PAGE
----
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Tooling for Solidity coders

2021-12-13 by Nicolas Zozol

Setup as quick as possible your professional environment for learning web3 coding.

This article will explain to regular developers how to setup a local environment for coding, testing and deploying some Ethereum-like blockchains. I will give you some best practices and valuable web resources, so that you can start your Web3 journey comfortably.

TL;DR; Watch this Truffle beginners video from EatTheBlocks.

Where to start

You can very quickly start using Remix IDE. It's an online webtool. I have been able to deploy my first token (RBTA) with it. It's yet another shitcoin, but you can buy some to tip me 😊

To deploy the RBTA token, I used this tutorial by Ivan on Tech

Remix Ide

You can also learn solidity and web3js with Cryptozombies. It's quite deep by the way, but there is no creativity as you must exactly type the correct line.


Use a local IDE

Remix is fun for one day, but you want your files with solid tooling. You will code some Solidity but also some React or Vue for the web, and you probably want to keep your beloved tooling.

As I'm a Jetbrains fan, I added the Solidity plugin backed by Jetbrains. It brought some bugs, so I had to remove it then reinstall it. It's quite unusual... but it happened

Use truffle

Truffle is a tooling framework. You have a set of preconfigured tools, but you don't add their code.

Install it using yard add truffle. I would avoid installing it globally, so that you control exactly the version. In that case you would type node_modules/.bin/truffle instead of just truffle - there are some tips for npm pros on the web.

You will be able to :

  • compile your code and create contracts : truffle compile
  • make automated tests of your contracts : truffle test
  • deploy the contracts :
    • truffle develop will start the chain and open a console
    • truffle migrate --reset will redeploy all contracts

EatTheBlocks team makes great contents on Solidity coding. Here is the one for Truffle beginners. This video is mandatory !

Use ganache

Ganache is a tool that allows you to run an ethereum blockchain with plenty of options. Truffle is using Ganache behind the scene, but it's useful to be able to manage it yourself. We are coders, so we will use the CLI version 😁.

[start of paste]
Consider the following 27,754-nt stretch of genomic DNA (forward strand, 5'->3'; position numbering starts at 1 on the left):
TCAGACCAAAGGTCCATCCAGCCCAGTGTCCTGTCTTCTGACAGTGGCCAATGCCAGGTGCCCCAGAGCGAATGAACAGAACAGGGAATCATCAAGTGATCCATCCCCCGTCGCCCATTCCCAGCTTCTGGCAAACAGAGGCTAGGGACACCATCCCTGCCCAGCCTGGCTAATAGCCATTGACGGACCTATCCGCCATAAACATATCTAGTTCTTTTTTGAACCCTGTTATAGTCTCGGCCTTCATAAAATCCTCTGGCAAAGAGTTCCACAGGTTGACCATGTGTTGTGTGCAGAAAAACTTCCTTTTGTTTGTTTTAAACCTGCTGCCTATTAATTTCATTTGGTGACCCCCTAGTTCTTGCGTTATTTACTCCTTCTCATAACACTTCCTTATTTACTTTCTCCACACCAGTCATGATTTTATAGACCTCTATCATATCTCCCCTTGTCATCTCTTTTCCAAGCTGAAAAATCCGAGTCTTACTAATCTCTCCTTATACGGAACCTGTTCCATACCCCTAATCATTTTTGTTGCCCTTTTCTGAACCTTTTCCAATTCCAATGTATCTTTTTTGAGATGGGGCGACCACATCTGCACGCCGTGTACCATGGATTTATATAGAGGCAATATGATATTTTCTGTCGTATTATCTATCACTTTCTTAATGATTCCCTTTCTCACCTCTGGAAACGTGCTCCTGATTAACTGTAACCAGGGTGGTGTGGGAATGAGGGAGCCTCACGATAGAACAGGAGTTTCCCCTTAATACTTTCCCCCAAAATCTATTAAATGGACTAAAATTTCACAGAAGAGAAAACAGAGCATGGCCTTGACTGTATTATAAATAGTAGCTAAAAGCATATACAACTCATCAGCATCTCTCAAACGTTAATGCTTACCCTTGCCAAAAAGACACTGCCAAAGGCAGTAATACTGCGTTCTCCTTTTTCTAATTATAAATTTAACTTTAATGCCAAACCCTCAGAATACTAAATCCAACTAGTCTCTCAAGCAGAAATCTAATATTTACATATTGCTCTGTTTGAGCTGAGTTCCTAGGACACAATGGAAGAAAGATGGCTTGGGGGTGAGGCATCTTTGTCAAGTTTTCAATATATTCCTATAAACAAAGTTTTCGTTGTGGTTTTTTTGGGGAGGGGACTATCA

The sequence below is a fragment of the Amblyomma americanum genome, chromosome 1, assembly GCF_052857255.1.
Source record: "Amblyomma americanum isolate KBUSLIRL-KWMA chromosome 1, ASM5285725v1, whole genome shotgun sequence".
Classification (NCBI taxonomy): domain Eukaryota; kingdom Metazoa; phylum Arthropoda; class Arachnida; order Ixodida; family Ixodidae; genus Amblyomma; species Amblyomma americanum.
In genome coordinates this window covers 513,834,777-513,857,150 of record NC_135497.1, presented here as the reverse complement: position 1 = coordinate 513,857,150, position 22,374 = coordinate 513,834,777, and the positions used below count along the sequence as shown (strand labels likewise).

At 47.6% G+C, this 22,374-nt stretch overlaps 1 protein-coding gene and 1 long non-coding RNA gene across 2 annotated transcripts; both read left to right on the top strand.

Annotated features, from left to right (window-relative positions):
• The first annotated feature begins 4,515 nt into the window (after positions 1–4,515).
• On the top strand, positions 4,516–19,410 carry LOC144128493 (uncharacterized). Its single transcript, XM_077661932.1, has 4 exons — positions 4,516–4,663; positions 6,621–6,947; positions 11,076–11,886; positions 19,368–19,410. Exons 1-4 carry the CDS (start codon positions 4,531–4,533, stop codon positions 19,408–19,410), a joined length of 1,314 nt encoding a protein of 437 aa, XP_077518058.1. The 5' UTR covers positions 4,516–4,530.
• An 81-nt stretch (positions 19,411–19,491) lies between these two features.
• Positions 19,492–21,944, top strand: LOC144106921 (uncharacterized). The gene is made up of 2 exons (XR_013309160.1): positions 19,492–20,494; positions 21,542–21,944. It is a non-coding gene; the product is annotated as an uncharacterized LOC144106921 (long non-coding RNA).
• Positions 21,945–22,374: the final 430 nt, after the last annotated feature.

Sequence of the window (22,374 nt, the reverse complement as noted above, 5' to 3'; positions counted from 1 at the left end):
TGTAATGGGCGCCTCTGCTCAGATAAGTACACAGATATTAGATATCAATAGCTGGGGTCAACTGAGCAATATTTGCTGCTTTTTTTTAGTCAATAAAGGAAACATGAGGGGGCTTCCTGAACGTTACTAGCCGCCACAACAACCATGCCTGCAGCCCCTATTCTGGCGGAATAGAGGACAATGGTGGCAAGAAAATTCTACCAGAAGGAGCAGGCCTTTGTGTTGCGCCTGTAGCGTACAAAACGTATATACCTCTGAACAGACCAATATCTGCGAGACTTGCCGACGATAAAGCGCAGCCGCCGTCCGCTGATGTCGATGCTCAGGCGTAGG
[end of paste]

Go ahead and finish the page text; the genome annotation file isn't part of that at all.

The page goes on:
Install it with yarn add ganache-cli. Like with truffle, avoid installing it globally.

  • ganache-cli: start a brand new blockchain
  • ganache-cli -db "./db-path" -m "bread car ... color" : start a persisting blockchain with defined account

Here is the EatTheBlocks Ganache video.

Test and mocks

It's quite easy to test a Solidity contract. There is one major problem though. You often want to inject an address - the oracle address in my case - and only the contract owner should do this. But while coding, you don't know the owner address yet.

The idea is to make a mock contract. I code in a MockCodeFan.sol file that is the copy of the final CodeFan.sol, but adding these lines at the end:

contract MockCodeFan {

    // might be constant
    address  private  OWNER = 0xf17f52151EbEF6C7334FAD080c5704D77216b732;
    address  private  ORACLE = 0xf17f52151EbEF6C7334FAD080c5704D77216b732;
    function setOracle(address oracle) public{
      require(msg.sender == OWNER);
      ORACLE = oracle;
    // ....
    * TESTABLE FUNCTIONS and events - Should be deleted in deployment
    function setOwner(address owner) public{
        OWNER = owner;

    event Debug(address  _from, string  domain);


So in the test I can start with

  let [johndoe, nik, oracle  ] = accounts;
  await contract.setOwner(nik);
  await contract.setOracle(oracle, {from: nik});


Now that you have Solidity code, you want to understand what's going on before sending millions into the contract. But there is no console.log() or debugger attachable in Solidity 🤷. You don't easily know what's going on in the machine.

The technique is to create a Debug event and listen to it while testing.

    event Debug(address  _from, string  domain);

    function addSite(address  user, string calldata domain) external {
        emit Debug(user, domain);
        require(msg.sender == ORACLE);
        // ...

To simplify things, I used truffle-assertions library :

const truffleAssert = require('truffle-assertions');
result = await contract.addSite(oracle, domainNames[0],
    {from: oracle});
// -> will display the event

Next step

I used Remix to deploy my first token, Truffle for my first real projects. And I will probably try Hardhat soon.

The main reason is that you can use console.log() directly in the solidity code (wow 😁) and 0xGorilla created Smock, a mock plugin for Hardhat. That proves Hardhat can be much more flexible than Truffle. But as it gives a lot of options and plugins before starting, I would not start directly with it.

Here is the adoption table of major web3 companies

Web3 Tooling adoption

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